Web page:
While giving a wildfire-ravaged region something to cheer about, the 35-10 rout also showed that the Chargers don't always have to be dynamic on both sides of the ball to win.
"The defense won the game, pretty much," said Tomlinson, who in San Diego's previous game rushed for 198 yards and four touchdowns. "Anytime you have a game like that, you enjoy it. It was a total team effort."
While the stat sheet might have been out of whack, the Chargers (4-3) thrived on big plays in winning their third straight game. Antonio Cromartie recovered a botched punt snap in the end zone for a touchdown and also scored on a 70-yard interception return, the first of two pickoffs for the nickel back.
Three of Rivers' seven completions went for touchdowns, with those three plays accounting for 94 of his 130 yards. All-Pro tight end Antonio Gates had scoring catches of 49 and 31 yards, and newcomer Chris Chambers caught a 14-yarder.
One other thing stood out; After racing to a 35-3 halftime lead, the Chargers didn't score in the second half.
"It was funny. We looked up halfway through the second quarter and we had run 11 plays on offense," Rivers said Monday. "So it was just one of those games. Again, the second half, you want to keep the pedal down, but you don't want to do anything silly to give it away. You're not going to lose the game unless you throw an interception for a touchdown, fumble for a touchdown."
Both Rivers and coach Norv Turner mentioned missed opportunities in the second half. Among them were the chance to break some long runs, and some overthrows by Rivers, including a pass intended for Chambers that could have been a 65-yard TD had they connected.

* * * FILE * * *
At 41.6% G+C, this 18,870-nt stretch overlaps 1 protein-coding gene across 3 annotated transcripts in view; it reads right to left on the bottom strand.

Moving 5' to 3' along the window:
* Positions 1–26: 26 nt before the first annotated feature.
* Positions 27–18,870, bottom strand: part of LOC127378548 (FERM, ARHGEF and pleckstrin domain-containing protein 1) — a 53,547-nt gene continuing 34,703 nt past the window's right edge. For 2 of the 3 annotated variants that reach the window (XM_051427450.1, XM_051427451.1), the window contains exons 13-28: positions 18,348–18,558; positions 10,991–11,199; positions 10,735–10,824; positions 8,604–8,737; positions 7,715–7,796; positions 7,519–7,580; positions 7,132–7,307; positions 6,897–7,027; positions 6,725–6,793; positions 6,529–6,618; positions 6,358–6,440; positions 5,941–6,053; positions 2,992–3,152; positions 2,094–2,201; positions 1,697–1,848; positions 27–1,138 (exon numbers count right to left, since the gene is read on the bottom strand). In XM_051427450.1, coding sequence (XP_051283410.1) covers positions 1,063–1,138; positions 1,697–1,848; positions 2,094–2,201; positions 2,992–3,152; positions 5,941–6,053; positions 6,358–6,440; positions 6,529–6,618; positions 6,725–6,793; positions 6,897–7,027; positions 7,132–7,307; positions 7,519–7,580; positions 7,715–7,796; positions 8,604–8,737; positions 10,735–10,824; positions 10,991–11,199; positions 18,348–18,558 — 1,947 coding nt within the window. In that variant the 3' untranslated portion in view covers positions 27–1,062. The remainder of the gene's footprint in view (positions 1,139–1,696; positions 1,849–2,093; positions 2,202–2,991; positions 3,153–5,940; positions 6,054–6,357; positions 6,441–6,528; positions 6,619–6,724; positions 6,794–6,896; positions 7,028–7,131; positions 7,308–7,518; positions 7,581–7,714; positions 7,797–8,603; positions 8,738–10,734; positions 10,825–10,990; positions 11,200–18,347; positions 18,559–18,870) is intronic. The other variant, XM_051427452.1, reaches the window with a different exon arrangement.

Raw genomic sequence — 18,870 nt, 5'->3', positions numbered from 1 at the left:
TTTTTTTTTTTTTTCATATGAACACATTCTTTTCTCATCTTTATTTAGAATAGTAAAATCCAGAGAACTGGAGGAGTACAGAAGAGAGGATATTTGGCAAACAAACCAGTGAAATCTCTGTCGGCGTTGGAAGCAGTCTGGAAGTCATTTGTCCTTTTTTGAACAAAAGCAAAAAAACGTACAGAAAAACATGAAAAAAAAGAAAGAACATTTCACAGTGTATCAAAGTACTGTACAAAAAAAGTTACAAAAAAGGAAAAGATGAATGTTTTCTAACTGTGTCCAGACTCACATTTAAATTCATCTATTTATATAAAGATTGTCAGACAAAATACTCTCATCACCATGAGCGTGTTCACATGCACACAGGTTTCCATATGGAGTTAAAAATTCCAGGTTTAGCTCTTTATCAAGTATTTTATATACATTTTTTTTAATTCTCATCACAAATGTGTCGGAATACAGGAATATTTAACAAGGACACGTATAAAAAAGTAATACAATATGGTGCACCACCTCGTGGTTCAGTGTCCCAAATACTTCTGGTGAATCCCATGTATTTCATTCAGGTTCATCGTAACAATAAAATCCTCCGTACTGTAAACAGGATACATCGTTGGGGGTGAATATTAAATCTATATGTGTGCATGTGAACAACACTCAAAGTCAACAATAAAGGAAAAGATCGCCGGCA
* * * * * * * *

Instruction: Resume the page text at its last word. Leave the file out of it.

"Again, if we'd executed them, someone might be asking about running the score up," Turner said. "So I'm not disappointed about what we did, I'm excited about what we did. I know our guys are going to look at the tape in all three phases and say, 'Hey, we can play a lot better than this.' "
During their winning streak, the Chargers are plus-10 in turnover margin, with their 11 takeaways leading to 45 points, while their lone turnover cost them seven points. During their stunning three-game losing streak, when they were defeated by New England, Green Bay and Kansas City, the Chargers committed eight giveaways that led to 37 points for the opponents while getting four takeaways that led to only three points.
Cromartie is one of several young players who have impressed Turner with their improvement, and his performance Sunday was huge.
"Those are game-changing plays," Turner said. "It's really what we've done over the last month. We're creating turnovers and we're protecting the ball. If you do those things and you have the talent we have and the playmakers we have, then you're going to be in good shape."
Up next is a trip to play Minnesota (2-5), which is last in the NFC North. Then it's back home to play Indianapolis, which faces New England on Sunday in a showdown of the league's only unbeaten teams.
"The common theme here is the turnovers," said Tomlinson, the reigning NFL MVP. "If we take care of the ball, and our defense forces turnovers like we've been doing the last three games, no matter who we're playing, we're going to be in the game. So, say we play Indianapolis later on this year or have to play at New England again, if we don't turn the football over and they don't turn the football over, and it's just kind of an equal game, then I like our chances."
Copyright 2007 by The Associated Press